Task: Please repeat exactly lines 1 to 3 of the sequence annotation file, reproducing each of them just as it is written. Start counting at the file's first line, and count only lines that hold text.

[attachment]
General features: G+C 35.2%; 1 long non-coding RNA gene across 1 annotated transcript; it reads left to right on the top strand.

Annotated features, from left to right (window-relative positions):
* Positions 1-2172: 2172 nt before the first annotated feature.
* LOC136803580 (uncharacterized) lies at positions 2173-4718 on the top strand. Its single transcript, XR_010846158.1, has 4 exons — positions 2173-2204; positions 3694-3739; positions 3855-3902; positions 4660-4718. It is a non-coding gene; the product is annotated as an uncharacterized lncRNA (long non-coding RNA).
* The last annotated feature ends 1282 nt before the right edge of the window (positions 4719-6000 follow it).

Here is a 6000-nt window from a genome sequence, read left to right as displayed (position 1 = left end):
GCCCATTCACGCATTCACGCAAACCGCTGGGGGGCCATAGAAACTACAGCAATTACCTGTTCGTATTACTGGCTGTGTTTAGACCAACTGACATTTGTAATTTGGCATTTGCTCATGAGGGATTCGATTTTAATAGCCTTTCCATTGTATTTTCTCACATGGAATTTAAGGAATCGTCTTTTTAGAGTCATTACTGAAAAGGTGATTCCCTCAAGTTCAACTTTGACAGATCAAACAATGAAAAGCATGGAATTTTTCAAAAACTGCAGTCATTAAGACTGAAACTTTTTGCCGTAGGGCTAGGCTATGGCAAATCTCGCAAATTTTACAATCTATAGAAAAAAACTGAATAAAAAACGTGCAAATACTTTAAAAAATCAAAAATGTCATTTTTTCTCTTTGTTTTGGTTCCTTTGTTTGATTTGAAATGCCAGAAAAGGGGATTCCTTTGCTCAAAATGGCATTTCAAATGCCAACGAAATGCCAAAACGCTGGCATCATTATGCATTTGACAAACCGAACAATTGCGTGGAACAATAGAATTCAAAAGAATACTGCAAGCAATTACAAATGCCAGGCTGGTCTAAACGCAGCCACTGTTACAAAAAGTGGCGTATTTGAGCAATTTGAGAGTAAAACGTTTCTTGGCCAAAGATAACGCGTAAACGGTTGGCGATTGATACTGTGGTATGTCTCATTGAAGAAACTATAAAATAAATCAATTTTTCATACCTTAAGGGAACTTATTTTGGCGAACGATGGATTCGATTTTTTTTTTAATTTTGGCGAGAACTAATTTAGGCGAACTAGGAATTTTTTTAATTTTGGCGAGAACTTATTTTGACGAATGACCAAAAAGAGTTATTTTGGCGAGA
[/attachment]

General features: G+C 35.2%; 1 long non-coding RNA gene across 1 annotated transcript; it reads left to right on the top strand.

Annotated features, from left to right (window-relative positions):
* Positions 1-2172: 2172 nt before the first annotated feature.